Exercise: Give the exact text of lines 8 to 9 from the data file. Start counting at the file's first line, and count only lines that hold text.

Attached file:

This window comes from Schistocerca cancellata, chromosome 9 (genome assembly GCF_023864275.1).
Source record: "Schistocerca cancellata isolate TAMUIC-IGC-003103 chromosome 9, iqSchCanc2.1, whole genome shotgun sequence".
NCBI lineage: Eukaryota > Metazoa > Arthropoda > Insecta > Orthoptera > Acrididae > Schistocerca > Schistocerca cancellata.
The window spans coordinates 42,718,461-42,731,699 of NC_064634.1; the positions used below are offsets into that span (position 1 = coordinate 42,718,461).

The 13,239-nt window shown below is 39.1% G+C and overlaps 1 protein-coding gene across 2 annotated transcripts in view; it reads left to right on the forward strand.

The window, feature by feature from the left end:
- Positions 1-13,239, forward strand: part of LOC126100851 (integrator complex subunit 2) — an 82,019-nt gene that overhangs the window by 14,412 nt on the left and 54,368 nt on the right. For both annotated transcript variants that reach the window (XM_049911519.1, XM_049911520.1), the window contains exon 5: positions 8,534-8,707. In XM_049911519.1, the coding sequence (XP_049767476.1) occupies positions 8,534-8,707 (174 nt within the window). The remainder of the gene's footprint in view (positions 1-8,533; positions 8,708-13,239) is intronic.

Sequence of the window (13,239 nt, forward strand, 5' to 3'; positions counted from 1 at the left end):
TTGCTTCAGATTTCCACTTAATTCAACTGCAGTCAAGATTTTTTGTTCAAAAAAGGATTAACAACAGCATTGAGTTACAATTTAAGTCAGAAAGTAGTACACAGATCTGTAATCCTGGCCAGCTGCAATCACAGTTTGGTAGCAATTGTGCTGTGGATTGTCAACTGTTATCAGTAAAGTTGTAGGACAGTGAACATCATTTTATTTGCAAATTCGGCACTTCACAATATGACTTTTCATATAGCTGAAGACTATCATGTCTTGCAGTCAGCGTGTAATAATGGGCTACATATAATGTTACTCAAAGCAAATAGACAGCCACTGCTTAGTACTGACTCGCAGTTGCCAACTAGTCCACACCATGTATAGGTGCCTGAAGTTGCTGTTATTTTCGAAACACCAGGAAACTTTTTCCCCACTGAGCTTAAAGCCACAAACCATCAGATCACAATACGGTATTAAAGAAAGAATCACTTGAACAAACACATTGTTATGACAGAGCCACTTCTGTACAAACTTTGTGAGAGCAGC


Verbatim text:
Sequence of the window (13,239 nt, forward strand, 5' to 3'; positions counted from 1 at the left end):
TTGCTTCAGATTTCCACTTAATTCAACTGCAGTCAAGATTTTTTGTTCAAAAAAGGATTAACAACAGCATTGAGTTACAATTTAAGTCAGAAAGTAGTACACAGATCTGTAATCCTGGCCAGCTGCAATCACAGTTTGGTAGCAATTGTGCTGTGGATTGTCAACTGTTATCAGTAAAGTTGTAGGACAGTGAACATCATTTTATTTGCAAATTCGGCACTTCACAATATGACTTTTCATATAGCTGAAGACTATCATGTCTTGCAGTCAGCGTGTAATAATGGGCTACATATAATGTTACTCAAAGCAAATAGACAGCCACTGCTTAGTACTGACTCGCAGTTGCCAACTAGTCCACACCATGTATAGGTGCCTGAAGTTGCTGTTATTTTCGAAACACCAGGAAACTTTTTCCCCACTGAGCTTAAAGCCACAAACCATCAGATCACAATACGGTATTAAAGAAAGAATCACTTGAACAAACACATTGTTATGACAGAGCCACTTCTGTACAAACTTTGTGAGAGCAGC